The app was developed by game firm Kongregate, which is owned by GameStop. The app featured 300 Flash games, with more planned for release over time. It was also to be widely promoted by GameStop in its retail stores.
Within hours of its arrival in the Android Market it was removed by Google, with the reason being that it had broken submission rules. Google considered the app as an app store, which is against its Market rules.
Kongregate’s CEO, Jim Greer, said that his company’s app is not really an app store, since it offers all of its games for free. He said he is shocked at its removal, because he had already shown the app to several people at Google before its release, suggesting that it had been given an internal nod of approval.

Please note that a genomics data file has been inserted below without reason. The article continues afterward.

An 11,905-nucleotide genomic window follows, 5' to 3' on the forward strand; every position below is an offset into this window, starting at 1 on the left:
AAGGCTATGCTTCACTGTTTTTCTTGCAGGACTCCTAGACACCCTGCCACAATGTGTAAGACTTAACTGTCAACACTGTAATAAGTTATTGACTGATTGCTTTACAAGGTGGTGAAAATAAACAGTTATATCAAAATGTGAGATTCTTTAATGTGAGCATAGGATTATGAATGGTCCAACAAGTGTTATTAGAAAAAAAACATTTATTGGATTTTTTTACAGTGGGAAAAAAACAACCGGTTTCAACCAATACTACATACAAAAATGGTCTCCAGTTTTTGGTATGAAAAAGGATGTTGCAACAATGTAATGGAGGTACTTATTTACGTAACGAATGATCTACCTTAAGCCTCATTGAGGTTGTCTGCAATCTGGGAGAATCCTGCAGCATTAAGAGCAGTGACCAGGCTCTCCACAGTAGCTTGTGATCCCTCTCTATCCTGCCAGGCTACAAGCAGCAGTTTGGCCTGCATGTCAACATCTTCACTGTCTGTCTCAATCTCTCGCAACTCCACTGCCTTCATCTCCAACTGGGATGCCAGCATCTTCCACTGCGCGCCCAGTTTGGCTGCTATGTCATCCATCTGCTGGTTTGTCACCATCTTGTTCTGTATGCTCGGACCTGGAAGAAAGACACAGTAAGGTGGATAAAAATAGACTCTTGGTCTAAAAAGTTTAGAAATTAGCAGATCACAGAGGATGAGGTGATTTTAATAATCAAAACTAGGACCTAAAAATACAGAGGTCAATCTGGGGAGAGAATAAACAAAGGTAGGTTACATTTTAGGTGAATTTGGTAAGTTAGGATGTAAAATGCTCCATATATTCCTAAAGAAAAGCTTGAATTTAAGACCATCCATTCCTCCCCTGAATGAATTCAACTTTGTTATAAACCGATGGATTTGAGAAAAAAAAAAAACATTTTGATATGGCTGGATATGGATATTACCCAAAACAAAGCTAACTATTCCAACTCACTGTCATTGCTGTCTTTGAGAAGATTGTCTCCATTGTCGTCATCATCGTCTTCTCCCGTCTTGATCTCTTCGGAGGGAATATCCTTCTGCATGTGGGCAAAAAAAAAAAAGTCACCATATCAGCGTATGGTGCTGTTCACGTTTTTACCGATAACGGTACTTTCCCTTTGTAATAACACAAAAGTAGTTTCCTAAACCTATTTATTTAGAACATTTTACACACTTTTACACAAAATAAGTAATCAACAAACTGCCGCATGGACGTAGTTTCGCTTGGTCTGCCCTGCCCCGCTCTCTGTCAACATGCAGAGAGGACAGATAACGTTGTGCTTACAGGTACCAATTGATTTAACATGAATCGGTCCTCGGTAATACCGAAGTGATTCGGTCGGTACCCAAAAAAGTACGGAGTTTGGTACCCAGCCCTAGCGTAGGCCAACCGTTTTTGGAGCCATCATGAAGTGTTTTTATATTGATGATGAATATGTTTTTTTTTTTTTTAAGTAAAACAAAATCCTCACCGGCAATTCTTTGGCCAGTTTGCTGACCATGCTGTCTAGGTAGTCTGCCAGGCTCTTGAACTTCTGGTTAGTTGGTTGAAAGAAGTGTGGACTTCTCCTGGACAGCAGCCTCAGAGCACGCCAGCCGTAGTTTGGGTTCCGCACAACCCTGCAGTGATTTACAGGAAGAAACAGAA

He also thought Google would support the project since it features hundreds of Flash-based games, free of charge, which would give it an edge on Apple’s devices, none of which allow Flash. Google’s close relationship with Adobe since the Apple Flash ban clearly wasn’t enough to see the Kongregate Arcade approved.
It’s not difficult to see why Google removed the app, as it clearly does not want other app markets becoming more popular than its own, even if they feature entirely free games. At the same time, Amazon is releasing its own Android Market, which will take people away from Google’s official one resulting in Google, in essence, contradicting its own rules.
Consumers could have benefited from the competition, which would have particularly suited Android’s open platform. Kongregate doesn’t lose out completely though, because the operating system’s open source nature means users can download the app from the company’s website.